Following on from the early installations, including Incident in the Corridor Near the Kitchen with its flying  pans, are works that play with perspective and scale and incorporate tiny, cardboard cut out figures, which, to me, again suggest the struggle of individuals to find meaning and recognition in a social world. The next room has a rather less satisfactory installation where we are invited to look at “nocturnal” paintings through monoculars trained on apertures. The little white figures pop up again. For Ilya this work contrasts the contrast between the experienced and learnt knowledge which is the subject of epistemology, and the mystical revelations which cannot be explained. Hmmm.

The large installation which doubles up as the title of the exhibition, Not Everyone Will Be Taken Into The Future, from 2001, imagines a train leaving a platform, carrying art and artists selected to be part of the future, and leaving behind discarded canvases that represent the work of the forgotten, unpalatable or banned. So a meditation on the history of art, but again, with a distinctive swipe at the Soviet Union. This investigation continues in Room 7 which contains a collection of paintings showing seems from Russian and Soviet history conjoined or layered over each other, or with areas whited out. Interesting but not as memorable as the installations. The model which pretends that apartments have been created out of public toilets was especially cutting however.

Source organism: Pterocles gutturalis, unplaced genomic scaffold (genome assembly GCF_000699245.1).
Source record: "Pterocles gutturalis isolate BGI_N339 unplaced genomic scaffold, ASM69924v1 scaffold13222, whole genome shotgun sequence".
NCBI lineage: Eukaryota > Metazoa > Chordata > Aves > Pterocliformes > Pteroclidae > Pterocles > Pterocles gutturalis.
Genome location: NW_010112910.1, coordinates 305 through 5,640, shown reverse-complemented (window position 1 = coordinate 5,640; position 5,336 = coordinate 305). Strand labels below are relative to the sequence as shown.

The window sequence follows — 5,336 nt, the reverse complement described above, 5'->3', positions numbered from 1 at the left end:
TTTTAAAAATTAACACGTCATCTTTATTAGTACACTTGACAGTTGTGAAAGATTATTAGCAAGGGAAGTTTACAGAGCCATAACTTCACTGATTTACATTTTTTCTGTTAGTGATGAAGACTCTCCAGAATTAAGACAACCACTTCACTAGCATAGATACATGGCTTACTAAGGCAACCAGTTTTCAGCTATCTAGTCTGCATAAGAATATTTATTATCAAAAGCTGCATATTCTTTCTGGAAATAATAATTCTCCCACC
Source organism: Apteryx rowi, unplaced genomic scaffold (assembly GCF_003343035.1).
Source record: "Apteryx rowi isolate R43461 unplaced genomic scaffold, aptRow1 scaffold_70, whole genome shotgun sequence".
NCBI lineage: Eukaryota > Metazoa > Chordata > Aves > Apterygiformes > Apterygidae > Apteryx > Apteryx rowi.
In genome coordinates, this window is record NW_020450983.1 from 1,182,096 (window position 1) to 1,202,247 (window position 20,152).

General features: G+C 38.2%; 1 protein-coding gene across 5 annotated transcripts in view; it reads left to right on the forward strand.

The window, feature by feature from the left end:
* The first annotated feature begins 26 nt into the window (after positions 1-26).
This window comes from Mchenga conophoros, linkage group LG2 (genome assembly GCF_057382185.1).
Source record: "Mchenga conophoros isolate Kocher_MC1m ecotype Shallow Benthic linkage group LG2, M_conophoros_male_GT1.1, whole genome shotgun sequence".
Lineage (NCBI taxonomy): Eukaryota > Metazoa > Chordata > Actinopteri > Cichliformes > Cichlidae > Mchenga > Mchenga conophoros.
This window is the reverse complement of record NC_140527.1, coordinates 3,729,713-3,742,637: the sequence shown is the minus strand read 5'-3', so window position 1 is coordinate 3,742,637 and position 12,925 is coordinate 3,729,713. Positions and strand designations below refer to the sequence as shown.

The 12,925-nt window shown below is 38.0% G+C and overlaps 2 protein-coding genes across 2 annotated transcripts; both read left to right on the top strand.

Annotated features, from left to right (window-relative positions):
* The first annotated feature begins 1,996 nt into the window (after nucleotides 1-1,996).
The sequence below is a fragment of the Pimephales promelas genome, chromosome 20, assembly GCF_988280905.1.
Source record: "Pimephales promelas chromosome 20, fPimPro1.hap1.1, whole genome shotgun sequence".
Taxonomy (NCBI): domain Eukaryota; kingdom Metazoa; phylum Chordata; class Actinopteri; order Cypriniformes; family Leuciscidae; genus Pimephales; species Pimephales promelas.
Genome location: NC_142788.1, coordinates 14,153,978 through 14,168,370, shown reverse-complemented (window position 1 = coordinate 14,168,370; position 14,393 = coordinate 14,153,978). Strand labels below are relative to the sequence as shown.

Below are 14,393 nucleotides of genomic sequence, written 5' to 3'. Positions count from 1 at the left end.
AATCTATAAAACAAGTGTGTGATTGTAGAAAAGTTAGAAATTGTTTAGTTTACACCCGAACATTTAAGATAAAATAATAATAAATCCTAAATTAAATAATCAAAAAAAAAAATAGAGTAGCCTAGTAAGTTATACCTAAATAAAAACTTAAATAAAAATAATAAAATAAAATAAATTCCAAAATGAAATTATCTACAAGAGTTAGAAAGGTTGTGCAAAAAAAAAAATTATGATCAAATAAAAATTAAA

Next door is a fascinating installation, Labyrinth (My Mother’s Album), from 1990, which documents the everyday struggle of his mother, Bertha Urievna Solodukhina, to survive and to raise Ilya. A dimly lit, grubby, winding corridor is lined with photographs taken by his uncle alongside disturbing memoirs from his clearly remarkable mother. Revolution, famine, repression, hate, homelessness, all are revealed. At its centre is a recording of Ilya singing songs from his childhood. Whilst this clearly explores the questions raised elsewhere in the work of the Kabanovs the impact is greater because it is so personal and devastating. I didn’t have enough time to read much of the testimony which was a great shame.

Room 9 takes us back to the intimate and hidden, with Ten Characters, a series of narrative drawings, displayed in a room reminiscent of classroom, which documents the lives of solitary, lonely artists in a totalitarian state. It was first exhibited in 1988 after the Kabakovs had themselves emigrated to New York where they now work. Finally there are a series of works which explore the idea of flight or escape with angels as the recurring motif. Angels, obviously, are about as commonplace as it comes in the history of art but here represent a life free from the grind of bureaucracy and routine. As with everything on display here the narratives are enthralling, the ideas provocative and the commentary acerbic.

These works take the personal and specific, artists working in secret under the Soviet regime, and turn them into something universal. And that despite missing, as I am sure I did, the majority of the meaning displayed her.